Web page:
To be honest, besides issues in European Rhomania, the rest of the Empire might avoid the worst of it - and interestingly, it could hit Latin Europe MUCH harder as the Roman climate is warmer anyway (yes, the Golden Horn might freeze, and that is a big WHUT moment). Which actually leaves the Romans in a situation where Latin Europe might well tear itself apart, or throw themselves against the Romans, forcing a new conflict where the Romans are less desperate logistically than their enemies.
I don't think Rhomania will get away scot free from the Little Ice Age, as droughts in Egypt, Anatolia, and the Levant could be particularly destabilizing for the Sideroi, although I believe that Odysseus or his successor can keep the Empire together, albeit in a diminished state.

But you are right, Rhomania will be lucky compared to the Triunes or the HRE, as we do have pretty solid evidence that the Little Ice Age is going to hit these regions extremely hard. If agricultural productivity is lower than OTL due to no Dutch scientific advances on agriculture or no widespread adoption of crops like potatoes, then we might be in for a really crappy time for Latin Europe in general.
 

Cryostorm

Monthly Donor
I don't think Rhomania will get away scot free from the Little Ice Age, as droughts in Egypt, Anatolia, and the Levant could be particularly destabilizing for the Sideroi, although I believe that Odysseus or his successor can keep the Empire together, albeit in a diminished state.

But you are right, Rhomania will be lucky compared to the Triunes or the HRE, as we do have pretty solid evidence that the Little Ice Age is going to hit these regions extremely hard. If agricultural productivity is lower than OTL due to no Dutch scientific advances on agriculture or no widespread adoption of crops like potatoes, then we might be in for a really crappy time for Latin Europe in general.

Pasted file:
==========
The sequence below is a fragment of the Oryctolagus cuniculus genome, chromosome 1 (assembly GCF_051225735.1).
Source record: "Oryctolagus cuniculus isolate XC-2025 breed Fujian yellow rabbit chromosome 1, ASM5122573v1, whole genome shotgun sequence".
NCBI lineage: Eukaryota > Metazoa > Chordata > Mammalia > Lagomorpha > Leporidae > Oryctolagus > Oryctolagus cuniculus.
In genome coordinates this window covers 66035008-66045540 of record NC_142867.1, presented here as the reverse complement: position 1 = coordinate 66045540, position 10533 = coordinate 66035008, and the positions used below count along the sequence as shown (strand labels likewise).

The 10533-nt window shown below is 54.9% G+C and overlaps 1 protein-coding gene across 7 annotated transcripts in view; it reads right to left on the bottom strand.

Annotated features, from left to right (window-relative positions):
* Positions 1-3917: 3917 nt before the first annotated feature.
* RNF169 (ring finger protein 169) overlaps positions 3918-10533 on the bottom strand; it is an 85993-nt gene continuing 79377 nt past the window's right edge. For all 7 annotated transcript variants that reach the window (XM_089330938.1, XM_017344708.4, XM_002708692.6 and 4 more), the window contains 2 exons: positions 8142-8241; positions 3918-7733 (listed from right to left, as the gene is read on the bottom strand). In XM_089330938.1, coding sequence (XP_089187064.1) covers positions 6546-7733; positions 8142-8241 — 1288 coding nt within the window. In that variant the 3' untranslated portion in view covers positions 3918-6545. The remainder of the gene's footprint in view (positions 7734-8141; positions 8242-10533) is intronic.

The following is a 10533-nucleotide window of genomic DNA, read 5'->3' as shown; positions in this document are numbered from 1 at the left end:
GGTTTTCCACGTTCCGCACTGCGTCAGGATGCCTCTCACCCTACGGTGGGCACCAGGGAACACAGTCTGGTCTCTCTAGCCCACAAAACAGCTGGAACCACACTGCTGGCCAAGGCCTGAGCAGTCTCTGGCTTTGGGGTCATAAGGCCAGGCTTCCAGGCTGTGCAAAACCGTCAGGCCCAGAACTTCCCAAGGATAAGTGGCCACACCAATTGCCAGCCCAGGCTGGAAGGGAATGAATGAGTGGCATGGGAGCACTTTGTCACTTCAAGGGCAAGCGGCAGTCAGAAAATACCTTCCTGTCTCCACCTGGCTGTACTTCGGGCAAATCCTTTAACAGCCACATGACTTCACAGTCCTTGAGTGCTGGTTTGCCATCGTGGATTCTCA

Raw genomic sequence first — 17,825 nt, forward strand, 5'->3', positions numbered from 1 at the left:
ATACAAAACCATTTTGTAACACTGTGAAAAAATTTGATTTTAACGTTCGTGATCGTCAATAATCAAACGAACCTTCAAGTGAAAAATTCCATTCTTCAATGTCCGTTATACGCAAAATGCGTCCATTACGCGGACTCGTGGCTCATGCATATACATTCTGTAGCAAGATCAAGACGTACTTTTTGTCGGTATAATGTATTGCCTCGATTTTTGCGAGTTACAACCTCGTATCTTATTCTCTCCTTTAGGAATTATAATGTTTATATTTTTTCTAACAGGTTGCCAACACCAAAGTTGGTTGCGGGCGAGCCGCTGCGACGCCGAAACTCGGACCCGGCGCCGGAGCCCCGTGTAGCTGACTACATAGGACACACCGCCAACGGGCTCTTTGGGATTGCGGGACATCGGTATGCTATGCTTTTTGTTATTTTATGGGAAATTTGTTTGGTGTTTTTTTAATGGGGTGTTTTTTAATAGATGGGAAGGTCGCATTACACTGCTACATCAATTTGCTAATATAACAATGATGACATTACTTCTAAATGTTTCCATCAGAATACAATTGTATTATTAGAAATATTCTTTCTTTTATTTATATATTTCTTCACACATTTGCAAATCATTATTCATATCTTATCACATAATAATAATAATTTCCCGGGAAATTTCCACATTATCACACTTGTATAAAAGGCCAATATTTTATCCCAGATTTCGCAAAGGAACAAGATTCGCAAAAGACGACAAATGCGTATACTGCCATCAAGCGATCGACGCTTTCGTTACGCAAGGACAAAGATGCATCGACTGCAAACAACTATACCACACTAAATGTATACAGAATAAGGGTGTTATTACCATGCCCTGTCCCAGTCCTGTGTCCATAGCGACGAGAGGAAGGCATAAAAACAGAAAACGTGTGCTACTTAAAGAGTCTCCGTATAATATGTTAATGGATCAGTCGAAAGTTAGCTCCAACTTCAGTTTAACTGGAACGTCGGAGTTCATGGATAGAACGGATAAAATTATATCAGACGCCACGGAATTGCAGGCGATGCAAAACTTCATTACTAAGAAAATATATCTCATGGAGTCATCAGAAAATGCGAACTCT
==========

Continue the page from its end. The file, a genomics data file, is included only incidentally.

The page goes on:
Isn't this a time period that really messed up China too and one of the reasons the Qing dynasty was able to take over as things fell apart for the Ming's?
 
It'll be interesting to see how the island develops sans the Chinese, as the Zeng government probably won't be interested until a foreign power sets up a permanent presence on the majority of the island. Even though Taiwan isn't the priority of the Romans, I do think that there could be some informal outposts here and there by either the Romans or the Japanese. We'll just have to see though.


I agree that antagonizing China is undesirable for Rhomania right now, due to your statements above alongside their focus against the Spanish/Triunes in the region. If Rhomania was ever going to fight China, then the Zeng would have to be the aggressors in that scenario, which is unlikely. Although, their activities in Southeast Asia like in OTL Philippines or Nusantara might pique the interest of the court in Luoyang, though that depends on how much the Chinese actually care about enforcing their sphere of influence in the area or not.


Uh oh, the worst of the Little Ice Age is coming, which could set off some powder kegs across the world, especially in Eurasia.

Imagine if Odysseus sets off an amazing Golden Age for Rhomania only for crippling droughts and possible famine beat the Romans back to rock bottom. It'd be a sad narrative, but it does make me curious as to how this world could fare with the Little Ice Age compared to OTL since technology is slightly more advanced here and proto-industrialization is underway.

Yeah, I don’t think the Chinese would be interested in Taiwan unless the Romans or Japanese started colonizing it. (A trading post or three set up by some Ship Lords to barter with the locals wouldn’t trigger this, but an official expedition might, depending on the size.) Then they would be interested, much like in the Scramble for Africa where Europeans were grabbing land not because they really wanted it, but because the other guy seemed to want it, and we just can’t have that.

I like the idea of an alt-Koxinga who sets up an independent state who makes it stick. There’s no way the Qing would tolerate Koxinga and his successors IOTL, because as a center of Ming loyalism they were a constant threat to Qing legitimacy which needed to be squashed. But if alt-Koxinga is just some corrupt governor who skedaddled with cronies and clients, they might be more accommodating since this scenario poses no dynastic-legitimacy threat.